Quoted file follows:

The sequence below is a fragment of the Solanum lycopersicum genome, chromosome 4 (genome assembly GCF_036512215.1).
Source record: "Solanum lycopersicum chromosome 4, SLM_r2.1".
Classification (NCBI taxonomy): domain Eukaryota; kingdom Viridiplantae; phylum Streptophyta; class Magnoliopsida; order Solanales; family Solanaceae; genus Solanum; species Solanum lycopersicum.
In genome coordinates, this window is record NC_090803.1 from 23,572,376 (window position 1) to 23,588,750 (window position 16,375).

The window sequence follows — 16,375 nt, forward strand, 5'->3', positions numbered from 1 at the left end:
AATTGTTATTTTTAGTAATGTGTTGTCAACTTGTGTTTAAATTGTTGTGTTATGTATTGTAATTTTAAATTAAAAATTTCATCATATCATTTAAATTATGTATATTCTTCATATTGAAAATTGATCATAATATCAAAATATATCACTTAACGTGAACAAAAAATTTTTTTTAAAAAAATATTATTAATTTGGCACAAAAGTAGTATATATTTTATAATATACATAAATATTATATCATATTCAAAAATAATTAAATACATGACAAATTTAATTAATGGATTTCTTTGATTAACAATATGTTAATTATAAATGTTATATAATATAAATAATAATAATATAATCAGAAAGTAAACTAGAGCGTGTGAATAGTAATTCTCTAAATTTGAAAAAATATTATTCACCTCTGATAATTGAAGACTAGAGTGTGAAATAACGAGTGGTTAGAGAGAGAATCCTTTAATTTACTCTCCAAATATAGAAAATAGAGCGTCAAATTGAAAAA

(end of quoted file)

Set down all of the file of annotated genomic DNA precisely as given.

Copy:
The sequence below is a fragment of the Solanum lycopersicum genome, chromosome 4 (genome assembly GCF_036512215.1).
Source record: "Solanum lycopersicum chromosome 4, SLM_r2.1".
Classification (NCBI taxonomy): domain Eukaryota; kingdom Viridiplantae; phylum Streptophyta; class Magnoliopsida; order Solanales; family Solanaceae; genus Solanum; species Solanum lycopersicum.
In genome coordinates, this window is record NC_090803.1 from 23,572,376 (window position 1) to 23,588,750 (window position 16,375).

The window sequence follows — 16,375 nt, forward strand, 5'->3', positions numbered from 1 at the left end:
AATTGTTATTTTTAGTAATGTGTTGTCAACTTGTGTTTAAATTGTTGTGTTATGTATTGTAATTTTAAATTAAAAATTTCATCATATCATTTAAATTATGTATATTCTTCATATTGAAAATTGATCATAATATCAAAATATATCACTTAACGTGAACAAAAAATTTTTTTTAAAAAAATATTATTAATTTGGCACAAAAGTAGTATATATTTTATAATATACATAAATATTATATCATATTCAAAAATAATTAAATACATGACAAATTTAATTAATGGATTTCTTTGATTAACAATATGTTAATTATAAATGTTATATAATATAAATAATAATAATATAATCAGAAAGTAAACTAGAGCGTGTGAATAGTAATTCTCTAAATTTGAAAAAATATTATTCACCTCTGATAATTGAAGACTAGAGTGTGAAATAACGAGTGGTTAGAGAGAGAATCCTTTAATTTACTCTCCAAATATAGAAAATAGAGCGTCAAATTGAAAAA